In the past 20 years, disasters have killed 1.3 million people and left a further 4.4 billion injured, homeless, displaced or in need of emergency assistance. The World Bank has calculated that each year disasters push 26 million into poverty and cost the global economy USD 520 billion.
This year the United Nation’s agency responsible for human settlements and sustainable urbanization, UN-Habitat, along with the cities of Shanghai and Liverpool have chosen: Building sustainable and resilient cities as the theme for World Cities Day on 31 October.
“While cities are centres of action, decision-making and commerce, they are, by virtue of their concentrations of population, also centres of risk and hazards,” said UN-Habitat Executive Director, Ms. Maimunah Mohd Sharif. “If we don’t take urgent action – we could see future disasters cause suffering and destruction on an unprecedented scale. This year’s World Cities Day is a call to action for all of us to rethink how cities can protect their populations against sudden shocks and long-term stresses.”
During the day-long event, mayors, national and local government experts, representatives from global partnerships and coalitions and academics from Africa, Asia, Europe, Latin America, the Middle East, and the USA will share their experiences and discuss how to strengthen the resilience of urban populations against threats ranging from hurricanes, floods, earthquakes, and fires to disease pandemics, economic crises, conflict and social unrest.
The meeting will discuss the variety of ways in which cities can make themselves resilient. By diversifying their economy, creating opportunities for business, proper planning and engaging the private sector, cities can protect themselves against economic shocks. By ensuring residents of all backgrounds take part in decision making, other cities work towards becoming democratic, sustainable and inclusive. The forum hosts representatives of cities hit by terrible natural disasters or conflict, to share how, during the recovery process, they not only rebuilt the infrastructure but they created stronger communities.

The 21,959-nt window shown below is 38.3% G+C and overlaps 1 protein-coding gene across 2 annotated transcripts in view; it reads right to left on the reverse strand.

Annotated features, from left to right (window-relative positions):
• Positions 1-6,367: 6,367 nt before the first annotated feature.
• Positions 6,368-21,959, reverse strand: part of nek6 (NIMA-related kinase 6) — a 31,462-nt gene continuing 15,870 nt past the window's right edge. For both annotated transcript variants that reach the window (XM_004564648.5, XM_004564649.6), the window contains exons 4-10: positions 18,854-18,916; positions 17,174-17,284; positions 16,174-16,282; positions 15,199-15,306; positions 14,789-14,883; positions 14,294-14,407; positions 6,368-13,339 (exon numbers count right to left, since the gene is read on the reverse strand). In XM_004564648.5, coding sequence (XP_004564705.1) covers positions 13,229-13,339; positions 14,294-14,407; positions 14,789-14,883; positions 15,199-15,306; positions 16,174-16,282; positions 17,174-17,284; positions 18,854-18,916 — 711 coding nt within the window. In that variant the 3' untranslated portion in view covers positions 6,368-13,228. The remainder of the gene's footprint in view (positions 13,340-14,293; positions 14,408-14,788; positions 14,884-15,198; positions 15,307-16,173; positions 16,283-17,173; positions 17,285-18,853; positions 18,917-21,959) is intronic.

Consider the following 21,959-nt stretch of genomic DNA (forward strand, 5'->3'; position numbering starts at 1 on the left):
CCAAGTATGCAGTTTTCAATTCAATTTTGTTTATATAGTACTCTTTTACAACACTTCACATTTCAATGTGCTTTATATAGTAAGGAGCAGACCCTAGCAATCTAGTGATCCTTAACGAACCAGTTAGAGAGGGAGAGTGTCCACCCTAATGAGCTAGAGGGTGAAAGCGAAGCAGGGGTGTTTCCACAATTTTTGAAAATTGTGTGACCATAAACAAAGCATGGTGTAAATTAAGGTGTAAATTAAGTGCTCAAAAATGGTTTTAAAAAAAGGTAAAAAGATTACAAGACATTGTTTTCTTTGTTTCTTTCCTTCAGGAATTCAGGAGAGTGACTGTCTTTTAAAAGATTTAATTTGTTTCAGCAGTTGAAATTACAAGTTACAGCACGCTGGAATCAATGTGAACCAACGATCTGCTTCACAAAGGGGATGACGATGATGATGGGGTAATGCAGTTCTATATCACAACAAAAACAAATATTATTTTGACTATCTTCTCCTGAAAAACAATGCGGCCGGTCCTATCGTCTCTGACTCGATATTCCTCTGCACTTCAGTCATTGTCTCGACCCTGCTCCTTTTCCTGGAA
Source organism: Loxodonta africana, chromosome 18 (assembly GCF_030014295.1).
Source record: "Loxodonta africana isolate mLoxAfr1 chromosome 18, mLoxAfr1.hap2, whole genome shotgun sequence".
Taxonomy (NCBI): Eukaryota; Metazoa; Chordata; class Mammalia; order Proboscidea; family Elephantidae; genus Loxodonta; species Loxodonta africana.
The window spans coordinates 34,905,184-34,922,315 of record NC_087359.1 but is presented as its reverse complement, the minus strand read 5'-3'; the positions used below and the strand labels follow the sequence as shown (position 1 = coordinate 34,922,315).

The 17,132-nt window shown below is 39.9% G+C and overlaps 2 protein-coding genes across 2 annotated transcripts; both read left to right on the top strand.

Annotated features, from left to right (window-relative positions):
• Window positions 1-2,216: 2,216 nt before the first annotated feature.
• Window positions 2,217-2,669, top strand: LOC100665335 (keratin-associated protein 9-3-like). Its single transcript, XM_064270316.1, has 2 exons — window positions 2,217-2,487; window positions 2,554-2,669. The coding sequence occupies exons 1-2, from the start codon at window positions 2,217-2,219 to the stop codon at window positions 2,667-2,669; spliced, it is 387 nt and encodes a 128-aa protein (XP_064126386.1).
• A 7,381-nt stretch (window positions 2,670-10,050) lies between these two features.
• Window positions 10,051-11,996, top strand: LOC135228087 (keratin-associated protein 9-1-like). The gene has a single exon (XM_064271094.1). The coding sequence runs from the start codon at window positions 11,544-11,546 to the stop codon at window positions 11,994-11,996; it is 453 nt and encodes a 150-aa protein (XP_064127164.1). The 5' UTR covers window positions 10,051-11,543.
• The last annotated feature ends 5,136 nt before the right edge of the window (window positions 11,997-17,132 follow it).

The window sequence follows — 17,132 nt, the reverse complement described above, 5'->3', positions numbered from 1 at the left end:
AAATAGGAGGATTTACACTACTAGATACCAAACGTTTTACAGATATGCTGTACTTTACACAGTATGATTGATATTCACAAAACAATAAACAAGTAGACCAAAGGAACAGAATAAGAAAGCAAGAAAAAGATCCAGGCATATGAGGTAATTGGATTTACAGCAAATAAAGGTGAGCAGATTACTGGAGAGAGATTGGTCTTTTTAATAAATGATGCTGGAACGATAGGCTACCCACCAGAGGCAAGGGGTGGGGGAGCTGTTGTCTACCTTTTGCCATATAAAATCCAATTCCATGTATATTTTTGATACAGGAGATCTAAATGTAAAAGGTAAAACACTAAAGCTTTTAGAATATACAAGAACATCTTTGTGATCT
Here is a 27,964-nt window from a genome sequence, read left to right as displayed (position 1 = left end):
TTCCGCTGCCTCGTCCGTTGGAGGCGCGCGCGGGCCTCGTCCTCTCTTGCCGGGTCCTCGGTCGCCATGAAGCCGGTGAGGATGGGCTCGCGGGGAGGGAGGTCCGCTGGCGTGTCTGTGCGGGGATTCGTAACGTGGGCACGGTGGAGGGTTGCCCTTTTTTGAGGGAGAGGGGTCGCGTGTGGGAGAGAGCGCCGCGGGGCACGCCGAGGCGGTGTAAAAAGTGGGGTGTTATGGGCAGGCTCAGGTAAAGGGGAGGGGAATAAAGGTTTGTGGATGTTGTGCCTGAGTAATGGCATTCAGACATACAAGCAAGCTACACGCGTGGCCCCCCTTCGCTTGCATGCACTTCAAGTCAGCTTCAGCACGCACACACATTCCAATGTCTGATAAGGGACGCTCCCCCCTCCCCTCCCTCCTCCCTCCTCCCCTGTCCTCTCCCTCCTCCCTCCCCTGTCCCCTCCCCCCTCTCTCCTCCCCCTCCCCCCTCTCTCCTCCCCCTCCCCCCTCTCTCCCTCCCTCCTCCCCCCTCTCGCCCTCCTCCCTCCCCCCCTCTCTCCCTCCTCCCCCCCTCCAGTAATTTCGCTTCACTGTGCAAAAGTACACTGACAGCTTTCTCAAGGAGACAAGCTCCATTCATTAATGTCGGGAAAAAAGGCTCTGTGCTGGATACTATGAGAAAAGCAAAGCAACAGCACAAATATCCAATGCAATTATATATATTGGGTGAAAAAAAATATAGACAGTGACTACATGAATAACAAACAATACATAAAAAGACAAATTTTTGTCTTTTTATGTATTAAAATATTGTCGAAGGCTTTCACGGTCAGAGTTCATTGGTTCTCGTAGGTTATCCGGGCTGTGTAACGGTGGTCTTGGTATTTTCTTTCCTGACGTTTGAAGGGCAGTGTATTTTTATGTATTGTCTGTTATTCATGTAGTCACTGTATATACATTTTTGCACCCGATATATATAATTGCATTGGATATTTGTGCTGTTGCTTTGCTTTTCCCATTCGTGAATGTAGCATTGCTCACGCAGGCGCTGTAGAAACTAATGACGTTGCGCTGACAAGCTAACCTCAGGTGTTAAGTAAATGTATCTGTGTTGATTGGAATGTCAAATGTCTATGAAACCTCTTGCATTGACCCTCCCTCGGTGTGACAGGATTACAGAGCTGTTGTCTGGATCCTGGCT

Since being first proposed in the Shanghai Declaration at the end of the 2010 World Expo, and established by the United Nations in 2014, the World Cities Day Global Observation has been held in Shanghai, China; Milan, Italy; Quito, Ecuador; and Guangzhou, China. Since 2014, the Shanghai and Guangzhou municipal governments, with the support of the Ministry of Housing and Urban-Rural Development of China, have financed World Cities Day. The primary World Cities Day event will take place in Liverpool; over 15 other cities have also announced their plans to celebrate the day focuses international attention on issues surrounding sustainable urbanization.
“We’re thrilled that Liverpool is hosting World Cities Day 2018. Working together with the UN and Shanghai People’s Government. We are proud to have brought this event to Liverpool and to showcase our city to the rest of the world, said the Mayor of Liverpool, Jo Anderson.
“Liverpool can tell an incredible story about its own economic resilience. From immense wealth (with poverty) to decline and now we are booming again with the fastest growing economy outside London. Other cities have their own stories to tell and advice to give about how they have developed their own resilience. That’s why we’re working with the UN to present these urban solutions to each other.”